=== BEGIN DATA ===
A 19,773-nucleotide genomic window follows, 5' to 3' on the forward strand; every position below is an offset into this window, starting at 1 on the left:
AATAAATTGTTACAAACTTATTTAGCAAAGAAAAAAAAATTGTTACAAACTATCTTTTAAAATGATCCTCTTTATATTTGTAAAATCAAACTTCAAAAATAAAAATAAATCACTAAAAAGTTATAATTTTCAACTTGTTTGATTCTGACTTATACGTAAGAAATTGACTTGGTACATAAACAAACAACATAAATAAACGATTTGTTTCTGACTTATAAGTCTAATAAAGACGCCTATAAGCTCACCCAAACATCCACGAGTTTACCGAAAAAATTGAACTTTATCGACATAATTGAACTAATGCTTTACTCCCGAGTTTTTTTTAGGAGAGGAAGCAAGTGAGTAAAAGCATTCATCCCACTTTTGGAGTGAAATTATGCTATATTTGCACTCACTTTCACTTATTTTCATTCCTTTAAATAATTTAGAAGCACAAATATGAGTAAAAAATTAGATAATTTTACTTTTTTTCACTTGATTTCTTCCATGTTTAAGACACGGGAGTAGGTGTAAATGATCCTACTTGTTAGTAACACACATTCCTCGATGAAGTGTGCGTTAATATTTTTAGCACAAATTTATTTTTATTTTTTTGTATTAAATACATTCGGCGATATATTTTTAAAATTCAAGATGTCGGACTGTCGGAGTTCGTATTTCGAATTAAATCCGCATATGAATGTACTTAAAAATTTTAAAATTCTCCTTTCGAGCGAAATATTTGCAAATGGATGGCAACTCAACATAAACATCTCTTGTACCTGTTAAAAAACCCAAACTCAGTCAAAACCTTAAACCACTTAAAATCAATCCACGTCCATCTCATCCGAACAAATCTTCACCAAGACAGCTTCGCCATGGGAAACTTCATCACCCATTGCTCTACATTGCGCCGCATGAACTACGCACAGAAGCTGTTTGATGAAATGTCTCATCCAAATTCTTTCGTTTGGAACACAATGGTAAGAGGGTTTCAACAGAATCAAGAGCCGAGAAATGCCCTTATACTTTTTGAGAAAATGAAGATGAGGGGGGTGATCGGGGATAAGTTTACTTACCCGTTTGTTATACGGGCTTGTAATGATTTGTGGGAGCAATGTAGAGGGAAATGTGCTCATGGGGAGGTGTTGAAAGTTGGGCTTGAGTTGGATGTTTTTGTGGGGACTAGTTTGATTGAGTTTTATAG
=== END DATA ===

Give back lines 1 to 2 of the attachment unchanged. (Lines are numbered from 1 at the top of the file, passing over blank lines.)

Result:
A 19,773-nucleotide genomic window follows, 5' to 3' on the forward strand; every position below is an offset into this window, starting at 1 on the left:
AATAAATTGTTACAAACTTATTTAGCAAAGAAAAAAAAATTGTTACAAACTATCTTTTAAAATGATCCTCTTTATATTTGTAAAATCAAACTTCAAAAATAAAAATAAATCACTAAAAAGTTATAATTTTCAACTTGTTTGATTCTGACTTATACGTAAGAAATTGACTTGGTACATAAACAAACAACATAAATAAACGATTTGTTTCTGACTTATAAGTCTAATAAAGACGCCTATAAGCTCACCCAAACATCCACGAGTTTACCGAAAAAATTGAACTTTATCGACATAATTGAACTAATGCTTTACTCCCGAGTTTTTTTTAGGAGAGGAAGCAAGTGAGTAAAAGCATTCATCCCACTTTTGGAGTGAAATTATGCTATATTTGCACTCACTTTCACTTATTTTCATTCCTTTAAATAATTTAGAAGCACAAATATGAGTAAAAAATTAGATAATTTTACTTTTTTTCACTTGATTTCTTCCATGTTTAAGACACGGGAGTAGGTGTAAATGATCCTACTTGTTAGTAACACACATTCCTCGATGAAGTGTGCGTTAATATTTTTAGCACAAATTTATTTTTATTTTTTTGTATTAAATACATTCGGCGATATATTTTTAAAATTCAAGATGTCGGACTGTCGGAGTTCGTATTTCGAATTAAATCCGCATATGAATGTACTTAAAAATTTTAAAATTCTCCTTTCGAGCGAAATATTTGCAAATGGATGGCAACTCAACATAAACATCTCTTGTACCTGTTAAAAAACCCAAACTCAGTCAAAACCTTAAACCACTTAAAATCAATCCACGTCCATCTCATCCGAACAAATCTTCACCAAGACAGCTTCGCCATGGGAAACTTCATCACCCATTGCTCTACATTGCGCCGCATGAACTACGCACAGAAGCTGTTTGATGAAATGTCTCATCCAAATTCTTTCGTTTGGAACACAATGGTAAGAGGGTTTCAACAGAATCAAGAGCCGAGAAATGCCCTTATACTTTTTGAGAAAATGAAGATGAGGGGGGTGATCGGGGATAAGTTTACTTACCCGTTTGTTATACGGGCTTGTAATGATTTGTGGGAGCAATGTAGAGGGAAATGTGCTCATGGGGAGGTGTTGAAAGTTGGGCTTGAGTTGGATGTTTTTGTGGGGACTAGTTTGATTGAGTTTTATAG